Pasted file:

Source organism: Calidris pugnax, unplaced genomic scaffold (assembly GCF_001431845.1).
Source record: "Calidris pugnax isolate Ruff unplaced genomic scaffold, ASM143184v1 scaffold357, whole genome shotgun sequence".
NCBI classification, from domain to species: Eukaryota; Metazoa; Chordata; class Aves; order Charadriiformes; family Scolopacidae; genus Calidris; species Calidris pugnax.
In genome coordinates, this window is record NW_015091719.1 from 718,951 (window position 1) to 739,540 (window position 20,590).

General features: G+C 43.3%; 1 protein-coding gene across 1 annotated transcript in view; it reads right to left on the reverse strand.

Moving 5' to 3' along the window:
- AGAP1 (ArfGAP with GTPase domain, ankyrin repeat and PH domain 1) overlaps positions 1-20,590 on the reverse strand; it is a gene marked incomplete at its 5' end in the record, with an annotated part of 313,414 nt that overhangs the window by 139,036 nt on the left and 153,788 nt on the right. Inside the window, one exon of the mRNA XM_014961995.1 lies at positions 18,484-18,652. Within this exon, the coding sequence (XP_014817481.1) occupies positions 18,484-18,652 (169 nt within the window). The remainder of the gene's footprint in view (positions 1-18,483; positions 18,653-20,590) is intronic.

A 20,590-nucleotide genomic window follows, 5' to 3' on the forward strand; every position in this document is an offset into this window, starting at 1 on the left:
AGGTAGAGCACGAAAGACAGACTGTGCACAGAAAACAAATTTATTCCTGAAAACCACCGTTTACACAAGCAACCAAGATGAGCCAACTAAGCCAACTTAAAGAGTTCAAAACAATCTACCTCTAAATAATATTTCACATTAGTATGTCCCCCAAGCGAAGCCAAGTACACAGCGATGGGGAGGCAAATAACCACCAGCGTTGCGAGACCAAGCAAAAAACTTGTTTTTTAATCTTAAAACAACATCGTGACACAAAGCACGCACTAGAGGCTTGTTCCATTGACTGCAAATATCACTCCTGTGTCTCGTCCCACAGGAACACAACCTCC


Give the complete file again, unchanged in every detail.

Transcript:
Source organism: Calidris pugnax, unplaced genomic scaffold (assembly GCF_001431845.1).
Source record: "Calidris pugnax isolate Ruff unplaced genomic scaffold, ASM143184v1 scaffold357, whole genome shotgun sequence".
NCBI classification, from domain to species: Eukaryota; Metazoa; Chordata; class Aves; order Charadriiformes; family Scolopacidae; genus Calidris; species Calidris pugnax.
In genome coordinates, this window is record NW_015091719.1 from 718,951 (window position 1) to 739,540 (window position 20,590).

General features: G+C 43.3%; 1 protein-coding gene across 1 annotated transcript in view; it reads right to left on the reverse strand.

Moving 5' to 3' along the window:
- AGAP1 (ArfGAP with GTPase domain, ankyrin repeat and PH domain 1) overlaps positions 1-20,590 on the reverse strand; it is a gene marked incomplete at its 5' end in the record, with an annotated part of 313,414 nt that overhangs the window by 139,036 nt on the left and 153,788 nt on the right. Inside the window, one exon of the mRNA XM_014961995.1 lies at positions 18,484-18,652. Within this exon, the coding sequence (XP_014817481.1) occupies positions 18,484-18,652 (169 nt within the window). The remainder of the gene's footprint in view (positions 1-18,483; positions 18,653-20,590) is intronic.

A 20,590-nucleotide genomic window follows, 5' to 3' on the forward strand; every position in this document is an offset into this window, starting at 1 on the left:
AGGTAGAGCACGAAAGACAGACTGTGCACAGAAAACAAATTTATTCCTGAAAACCACCGTTTACACAAGCAACCAAGATGAGCCAACTAAGCCAACTTAAAGAGTTCAAAACAATCTACCTCTAAATAATATTTCACATTAGTATGTCCCCCAAGCGAAGCCAAGTACACAGCGATGGGGAGGCAAATAACCACCAGCGTTGCGAGACCAAGCAAAAAACTTGTTTTTTAATCTTAAAACAACATCGTGACACAAAGCACGCACTAGAGGCTTGTTCCATTGACTGCAAATATCACTCCTGTGTCTCGTCCCACAGGAACACAACCTCC